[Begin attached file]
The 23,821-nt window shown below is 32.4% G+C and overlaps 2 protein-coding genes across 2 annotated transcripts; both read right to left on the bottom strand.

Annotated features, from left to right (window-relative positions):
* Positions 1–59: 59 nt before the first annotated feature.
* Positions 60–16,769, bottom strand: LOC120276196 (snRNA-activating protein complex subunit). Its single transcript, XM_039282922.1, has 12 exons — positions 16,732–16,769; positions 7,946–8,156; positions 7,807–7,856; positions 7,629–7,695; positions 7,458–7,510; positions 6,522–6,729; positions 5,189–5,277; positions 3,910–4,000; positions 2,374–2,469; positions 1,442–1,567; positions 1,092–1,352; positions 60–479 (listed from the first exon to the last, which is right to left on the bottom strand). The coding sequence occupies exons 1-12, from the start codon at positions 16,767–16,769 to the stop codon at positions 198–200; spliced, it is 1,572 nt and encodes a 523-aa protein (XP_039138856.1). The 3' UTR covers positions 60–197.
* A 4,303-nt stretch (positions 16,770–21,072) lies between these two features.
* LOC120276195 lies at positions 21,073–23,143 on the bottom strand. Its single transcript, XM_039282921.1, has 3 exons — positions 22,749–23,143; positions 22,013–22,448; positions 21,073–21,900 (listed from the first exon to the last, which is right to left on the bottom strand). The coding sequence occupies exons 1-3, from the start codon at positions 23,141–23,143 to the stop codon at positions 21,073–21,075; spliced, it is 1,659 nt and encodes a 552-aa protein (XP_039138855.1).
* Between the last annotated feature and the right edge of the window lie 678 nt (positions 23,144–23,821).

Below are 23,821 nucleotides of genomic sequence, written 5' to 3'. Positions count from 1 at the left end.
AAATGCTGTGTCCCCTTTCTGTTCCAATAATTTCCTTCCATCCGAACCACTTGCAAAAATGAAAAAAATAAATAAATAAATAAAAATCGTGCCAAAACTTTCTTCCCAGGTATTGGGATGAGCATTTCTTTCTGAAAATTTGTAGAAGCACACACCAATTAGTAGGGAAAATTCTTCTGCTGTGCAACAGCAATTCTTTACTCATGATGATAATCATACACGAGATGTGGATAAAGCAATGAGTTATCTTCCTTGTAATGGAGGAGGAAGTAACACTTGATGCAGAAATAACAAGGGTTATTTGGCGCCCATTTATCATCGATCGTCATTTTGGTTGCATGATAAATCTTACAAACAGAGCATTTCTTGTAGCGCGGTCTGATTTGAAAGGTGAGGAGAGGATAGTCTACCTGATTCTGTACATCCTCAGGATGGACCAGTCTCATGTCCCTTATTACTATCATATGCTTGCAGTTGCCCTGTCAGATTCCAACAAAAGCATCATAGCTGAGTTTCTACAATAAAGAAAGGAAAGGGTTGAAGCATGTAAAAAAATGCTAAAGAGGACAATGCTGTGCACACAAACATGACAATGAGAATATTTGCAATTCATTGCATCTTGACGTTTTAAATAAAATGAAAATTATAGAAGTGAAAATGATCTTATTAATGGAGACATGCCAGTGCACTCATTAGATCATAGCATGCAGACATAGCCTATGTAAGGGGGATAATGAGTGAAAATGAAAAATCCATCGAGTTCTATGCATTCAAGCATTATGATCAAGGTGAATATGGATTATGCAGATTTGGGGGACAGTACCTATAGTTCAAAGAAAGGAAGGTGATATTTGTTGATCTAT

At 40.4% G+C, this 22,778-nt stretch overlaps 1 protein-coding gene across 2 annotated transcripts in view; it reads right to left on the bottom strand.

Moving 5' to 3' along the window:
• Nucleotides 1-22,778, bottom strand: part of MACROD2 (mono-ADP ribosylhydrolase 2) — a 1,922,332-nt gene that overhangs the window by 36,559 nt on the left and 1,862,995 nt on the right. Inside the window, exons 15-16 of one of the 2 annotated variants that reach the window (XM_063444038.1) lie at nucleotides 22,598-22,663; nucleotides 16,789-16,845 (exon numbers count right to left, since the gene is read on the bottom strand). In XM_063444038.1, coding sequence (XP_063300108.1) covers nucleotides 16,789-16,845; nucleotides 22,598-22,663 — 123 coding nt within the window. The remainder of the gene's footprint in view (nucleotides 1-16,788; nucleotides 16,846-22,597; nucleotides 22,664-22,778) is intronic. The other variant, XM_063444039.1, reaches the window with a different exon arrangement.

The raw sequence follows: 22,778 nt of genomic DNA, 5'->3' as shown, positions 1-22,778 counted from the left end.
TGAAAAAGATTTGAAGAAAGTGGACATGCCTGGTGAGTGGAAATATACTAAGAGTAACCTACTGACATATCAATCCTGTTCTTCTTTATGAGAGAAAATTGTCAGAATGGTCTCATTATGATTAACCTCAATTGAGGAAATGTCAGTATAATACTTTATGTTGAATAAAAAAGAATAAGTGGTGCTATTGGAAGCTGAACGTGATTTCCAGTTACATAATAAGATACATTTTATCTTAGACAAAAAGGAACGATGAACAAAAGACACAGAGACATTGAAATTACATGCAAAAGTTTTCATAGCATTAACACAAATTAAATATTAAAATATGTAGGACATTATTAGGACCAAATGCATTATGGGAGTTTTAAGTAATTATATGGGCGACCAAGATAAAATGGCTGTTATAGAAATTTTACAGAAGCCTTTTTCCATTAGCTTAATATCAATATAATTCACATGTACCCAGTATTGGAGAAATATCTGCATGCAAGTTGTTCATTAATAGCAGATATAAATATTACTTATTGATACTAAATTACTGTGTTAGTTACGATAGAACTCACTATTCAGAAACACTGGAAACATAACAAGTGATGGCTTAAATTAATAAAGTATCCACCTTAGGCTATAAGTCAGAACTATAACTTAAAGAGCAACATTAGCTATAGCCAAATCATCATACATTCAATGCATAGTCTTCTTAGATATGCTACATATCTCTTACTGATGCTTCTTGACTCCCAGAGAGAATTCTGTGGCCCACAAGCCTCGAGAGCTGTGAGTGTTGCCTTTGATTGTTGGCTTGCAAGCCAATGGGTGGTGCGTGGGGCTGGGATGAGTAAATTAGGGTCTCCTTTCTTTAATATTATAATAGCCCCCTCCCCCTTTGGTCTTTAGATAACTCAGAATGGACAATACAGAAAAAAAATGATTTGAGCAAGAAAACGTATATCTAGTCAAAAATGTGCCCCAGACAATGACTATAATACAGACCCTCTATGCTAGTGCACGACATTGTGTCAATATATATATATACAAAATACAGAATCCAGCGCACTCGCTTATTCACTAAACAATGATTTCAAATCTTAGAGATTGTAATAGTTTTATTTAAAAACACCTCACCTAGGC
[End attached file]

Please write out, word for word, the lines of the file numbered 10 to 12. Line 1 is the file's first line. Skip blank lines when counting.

At 40.4% G+C, this 22,778-nt stretch overlaps 1 protein-coding gene across 2 annotated transcripts in view; it reads right to left on the bottom strand.

Moving 5' to 3' along the window:
• Nucleotides 1-22,778, bottom strand: part of MACROD2 (mono-ADP ribosylhydrolase 2) — a 1,922,332-nt gene that overhangs the window by 36,559 nt on the left and 1,862,995 nt on the right. Inside the window, exons 15-16 of one of the 2 annotated variants that reach the window (XM_063444038.1) lie at nucleotides 22,598-22,663; nucleotides 16,789-16,845 (exon numbers count right to left, since the gene is read on the bottom strand). In XM_063444038.1, coding sequence (XP_063300108.1) covers nucleotides 16,789-16,845; nucleotides 22,598-22,663 — 123 coding nt within the window. The remainder of the gene's footprint in view (nucleotides 1-16,788; nucleotides 16,846-22,597; nucleotides 22,664-22,778) is intronic. The other variant, XM_063444039.1, reaches the window with a different exon arrangement.